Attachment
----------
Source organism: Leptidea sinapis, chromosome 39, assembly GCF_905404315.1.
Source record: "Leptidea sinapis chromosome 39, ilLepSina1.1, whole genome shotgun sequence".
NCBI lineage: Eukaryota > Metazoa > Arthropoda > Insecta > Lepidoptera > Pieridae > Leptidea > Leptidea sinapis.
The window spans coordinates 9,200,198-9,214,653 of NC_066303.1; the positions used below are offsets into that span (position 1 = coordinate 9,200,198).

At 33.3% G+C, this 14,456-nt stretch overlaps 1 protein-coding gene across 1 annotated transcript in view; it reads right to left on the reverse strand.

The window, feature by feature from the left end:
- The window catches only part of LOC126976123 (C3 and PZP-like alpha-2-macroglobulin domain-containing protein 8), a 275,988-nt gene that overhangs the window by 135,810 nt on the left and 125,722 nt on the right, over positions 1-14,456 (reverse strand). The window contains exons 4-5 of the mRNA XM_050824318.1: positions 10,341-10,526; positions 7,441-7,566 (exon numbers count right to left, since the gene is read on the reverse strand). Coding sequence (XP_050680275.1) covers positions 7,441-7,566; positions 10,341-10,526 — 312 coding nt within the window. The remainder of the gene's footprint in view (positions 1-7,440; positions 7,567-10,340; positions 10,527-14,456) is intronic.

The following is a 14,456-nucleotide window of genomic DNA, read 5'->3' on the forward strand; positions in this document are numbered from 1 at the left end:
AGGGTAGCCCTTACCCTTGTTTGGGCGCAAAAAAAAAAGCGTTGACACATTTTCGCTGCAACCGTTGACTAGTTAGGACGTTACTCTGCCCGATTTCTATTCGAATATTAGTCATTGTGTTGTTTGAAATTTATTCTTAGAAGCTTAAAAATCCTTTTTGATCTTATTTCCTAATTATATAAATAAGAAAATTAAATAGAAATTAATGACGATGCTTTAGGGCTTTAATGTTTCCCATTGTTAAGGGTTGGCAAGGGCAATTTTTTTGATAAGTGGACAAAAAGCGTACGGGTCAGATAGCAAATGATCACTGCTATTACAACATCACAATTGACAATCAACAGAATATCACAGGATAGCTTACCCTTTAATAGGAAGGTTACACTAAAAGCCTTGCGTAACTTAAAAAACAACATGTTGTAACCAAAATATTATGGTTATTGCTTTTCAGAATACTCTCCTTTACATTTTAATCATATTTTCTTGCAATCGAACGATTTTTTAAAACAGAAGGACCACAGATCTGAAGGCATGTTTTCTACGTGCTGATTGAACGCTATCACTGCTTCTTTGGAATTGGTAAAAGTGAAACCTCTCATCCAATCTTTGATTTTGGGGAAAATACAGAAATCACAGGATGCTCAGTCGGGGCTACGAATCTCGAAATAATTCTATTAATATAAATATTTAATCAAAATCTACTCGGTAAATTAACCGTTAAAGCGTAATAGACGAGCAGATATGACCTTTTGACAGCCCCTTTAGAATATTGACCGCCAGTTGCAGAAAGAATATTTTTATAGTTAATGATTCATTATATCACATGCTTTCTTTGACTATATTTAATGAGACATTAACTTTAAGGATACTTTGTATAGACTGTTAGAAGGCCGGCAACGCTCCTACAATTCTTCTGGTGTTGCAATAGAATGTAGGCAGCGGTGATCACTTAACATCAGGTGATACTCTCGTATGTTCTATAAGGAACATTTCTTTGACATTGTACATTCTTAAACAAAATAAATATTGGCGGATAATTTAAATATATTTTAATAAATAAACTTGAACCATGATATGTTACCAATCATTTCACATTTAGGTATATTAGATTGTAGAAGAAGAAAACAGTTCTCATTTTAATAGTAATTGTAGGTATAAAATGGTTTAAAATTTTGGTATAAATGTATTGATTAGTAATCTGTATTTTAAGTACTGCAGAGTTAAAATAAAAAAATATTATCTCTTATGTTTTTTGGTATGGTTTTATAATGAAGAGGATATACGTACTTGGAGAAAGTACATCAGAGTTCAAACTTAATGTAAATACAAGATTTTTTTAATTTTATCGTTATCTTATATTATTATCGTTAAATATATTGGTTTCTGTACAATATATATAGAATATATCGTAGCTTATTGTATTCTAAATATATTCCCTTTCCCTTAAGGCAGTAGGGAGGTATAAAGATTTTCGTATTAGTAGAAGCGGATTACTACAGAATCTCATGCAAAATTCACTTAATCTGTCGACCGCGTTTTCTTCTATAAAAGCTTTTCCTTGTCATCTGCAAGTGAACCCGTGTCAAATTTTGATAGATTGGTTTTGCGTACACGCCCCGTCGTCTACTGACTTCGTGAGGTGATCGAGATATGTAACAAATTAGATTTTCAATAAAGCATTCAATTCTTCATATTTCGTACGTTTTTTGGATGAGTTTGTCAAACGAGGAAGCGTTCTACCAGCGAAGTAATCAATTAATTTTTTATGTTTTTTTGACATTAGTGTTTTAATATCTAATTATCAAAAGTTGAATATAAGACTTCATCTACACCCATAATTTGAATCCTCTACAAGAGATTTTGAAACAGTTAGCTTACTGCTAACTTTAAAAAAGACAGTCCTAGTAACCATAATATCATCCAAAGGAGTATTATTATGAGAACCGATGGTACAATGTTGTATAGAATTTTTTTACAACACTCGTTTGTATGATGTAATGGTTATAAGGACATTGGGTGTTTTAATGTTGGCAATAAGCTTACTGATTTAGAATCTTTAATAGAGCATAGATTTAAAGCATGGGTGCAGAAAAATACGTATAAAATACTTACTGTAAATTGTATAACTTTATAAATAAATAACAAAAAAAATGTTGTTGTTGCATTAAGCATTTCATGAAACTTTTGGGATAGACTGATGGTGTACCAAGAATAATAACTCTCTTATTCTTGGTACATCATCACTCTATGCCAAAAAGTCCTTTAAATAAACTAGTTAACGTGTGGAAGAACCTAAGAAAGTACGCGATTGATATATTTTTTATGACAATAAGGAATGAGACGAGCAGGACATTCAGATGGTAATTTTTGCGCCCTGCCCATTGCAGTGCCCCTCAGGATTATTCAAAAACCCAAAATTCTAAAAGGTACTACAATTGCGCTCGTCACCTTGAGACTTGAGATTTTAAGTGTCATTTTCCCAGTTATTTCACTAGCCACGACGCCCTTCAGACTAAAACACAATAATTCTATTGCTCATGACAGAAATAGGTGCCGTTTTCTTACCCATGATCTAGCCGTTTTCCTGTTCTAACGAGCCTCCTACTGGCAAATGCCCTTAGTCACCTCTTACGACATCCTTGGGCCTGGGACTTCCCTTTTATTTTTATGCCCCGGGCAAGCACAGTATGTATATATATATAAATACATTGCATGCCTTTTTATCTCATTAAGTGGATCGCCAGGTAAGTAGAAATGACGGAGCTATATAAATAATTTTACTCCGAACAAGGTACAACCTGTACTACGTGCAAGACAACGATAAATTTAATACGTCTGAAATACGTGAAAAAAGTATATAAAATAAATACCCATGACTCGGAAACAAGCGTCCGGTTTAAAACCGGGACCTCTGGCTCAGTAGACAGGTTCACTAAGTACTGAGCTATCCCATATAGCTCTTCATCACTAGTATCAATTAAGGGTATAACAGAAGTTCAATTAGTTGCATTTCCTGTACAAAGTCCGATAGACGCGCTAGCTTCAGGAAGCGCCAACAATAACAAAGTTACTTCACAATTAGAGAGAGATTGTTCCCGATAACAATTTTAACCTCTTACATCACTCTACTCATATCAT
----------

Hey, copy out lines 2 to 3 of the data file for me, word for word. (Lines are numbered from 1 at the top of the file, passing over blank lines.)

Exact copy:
Source record: "Leptidea sinapis chromosome 39, ilLepSina1.1, whole genome shotgun sequence".
NCBI lineage: Eukaryota > Metazoa > Arthropoda > Insecta > Lepidoptera > Pieridae > Leptidea > Leptidea sinapis.